The Filipino language has always been free from gender bias. With our gender-neutral pronouns like “siya” replacing the “his/her” conundrum, it’s easy for Filipinos to practice neutrality in everyday conversations.
However, a quick Google Translate search proves that while we may not have an ingrained bias, tech companies have quietly embedded it with bias.
On a Twitter thread revealing that Google assigns gender roles to Finnish’s equally neutral terms, Philippine Web Designers Association co-founder Sophia Lucero found that the search engine is doing the same thing with Filipino.
When presented with sentences like "Naglalaba" (doing the laundry), Nag-aalaga siya ng bata," (taking care of the child) and "Sumasayaw" (dancing), Google was quick to assign it to a she.
Meanwhile, actions like "namumunuhan,” “naglalaro,” “nagtatrabaho,” and “nagmamaneho” were apparently for men.
In Filipino we don't have gendered pronouns.— //.\ (@sofimi) March 10, 2021
These translations from our gender-neutral language into English reveal a lot of bias in the world and in tech https://t.co/4zJSMmJgtV pic.twitter.com/cXpdlo0MVg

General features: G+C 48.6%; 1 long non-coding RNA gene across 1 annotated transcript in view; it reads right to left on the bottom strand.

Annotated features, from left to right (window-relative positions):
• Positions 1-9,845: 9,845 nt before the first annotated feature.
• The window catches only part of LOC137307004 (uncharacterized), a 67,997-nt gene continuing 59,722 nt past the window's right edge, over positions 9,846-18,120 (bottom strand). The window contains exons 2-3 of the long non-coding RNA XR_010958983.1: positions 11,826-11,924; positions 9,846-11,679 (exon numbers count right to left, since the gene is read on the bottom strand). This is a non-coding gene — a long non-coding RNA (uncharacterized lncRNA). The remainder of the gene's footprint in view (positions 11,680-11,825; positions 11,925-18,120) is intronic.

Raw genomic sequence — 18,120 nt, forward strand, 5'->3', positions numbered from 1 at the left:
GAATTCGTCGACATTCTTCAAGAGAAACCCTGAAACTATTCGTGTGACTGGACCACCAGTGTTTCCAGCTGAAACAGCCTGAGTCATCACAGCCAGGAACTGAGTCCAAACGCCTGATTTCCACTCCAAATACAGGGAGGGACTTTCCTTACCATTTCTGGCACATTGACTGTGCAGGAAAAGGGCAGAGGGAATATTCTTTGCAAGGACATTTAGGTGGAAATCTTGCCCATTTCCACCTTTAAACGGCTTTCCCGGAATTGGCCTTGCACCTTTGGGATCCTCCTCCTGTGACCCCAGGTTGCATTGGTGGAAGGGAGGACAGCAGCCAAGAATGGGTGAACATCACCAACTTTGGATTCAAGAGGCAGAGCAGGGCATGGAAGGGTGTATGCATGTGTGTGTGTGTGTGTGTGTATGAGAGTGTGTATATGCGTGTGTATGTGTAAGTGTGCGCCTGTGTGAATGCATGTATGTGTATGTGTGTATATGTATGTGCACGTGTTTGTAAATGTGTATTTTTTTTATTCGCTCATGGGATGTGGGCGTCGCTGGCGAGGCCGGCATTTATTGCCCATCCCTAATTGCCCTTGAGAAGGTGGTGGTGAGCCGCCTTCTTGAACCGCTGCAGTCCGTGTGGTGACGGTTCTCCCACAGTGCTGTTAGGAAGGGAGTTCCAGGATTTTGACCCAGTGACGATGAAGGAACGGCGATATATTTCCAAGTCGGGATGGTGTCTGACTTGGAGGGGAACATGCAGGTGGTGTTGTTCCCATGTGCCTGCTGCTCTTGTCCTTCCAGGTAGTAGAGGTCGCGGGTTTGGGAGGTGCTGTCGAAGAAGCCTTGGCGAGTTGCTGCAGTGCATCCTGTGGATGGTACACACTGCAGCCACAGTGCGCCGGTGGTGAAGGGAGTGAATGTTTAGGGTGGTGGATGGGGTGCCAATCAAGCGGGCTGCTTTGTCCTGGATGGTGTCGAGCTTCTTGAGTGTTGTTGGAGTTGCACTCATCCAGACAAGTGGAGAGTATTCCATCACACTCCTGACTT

“In Filipino we don't have gendered pronouns,” Lucero captioned.
“These translations from our gender-neutral language into English reveal a lot of bias in the world and in tech”
True enough, Google does automatically assign certain actions to a single gender, even though “siya”’s could be translated into “they” – without losing its core meaning.
Despite making recent rounds on social media, the head of Google Translate, Macduff Hughes, previously admitted that their technology still has “a lot of cultural challenges, and linguistic challenges” that ought to be cleared up.
Speaking with The Verge in 2019, Hughes shared that the company has three initiatives to address this: full sentence translation, document translation, and being updated by addressing gender-neutral language patterns.
“Because, if you look at the bias problem, there’s no clear answer to what you can do about it,” he furthered.
“The answer is not to be 50 / 50 or random but to give people more information. To just tell people there’s more than one way to say this thing in this language, and here are the differences between them."
Amid language’s ever-changing landscape, Macduff also admitted that “Really, the rules are changing so fast that even experts can’t keep up.”
Photo from Sophia Lucero's Twitter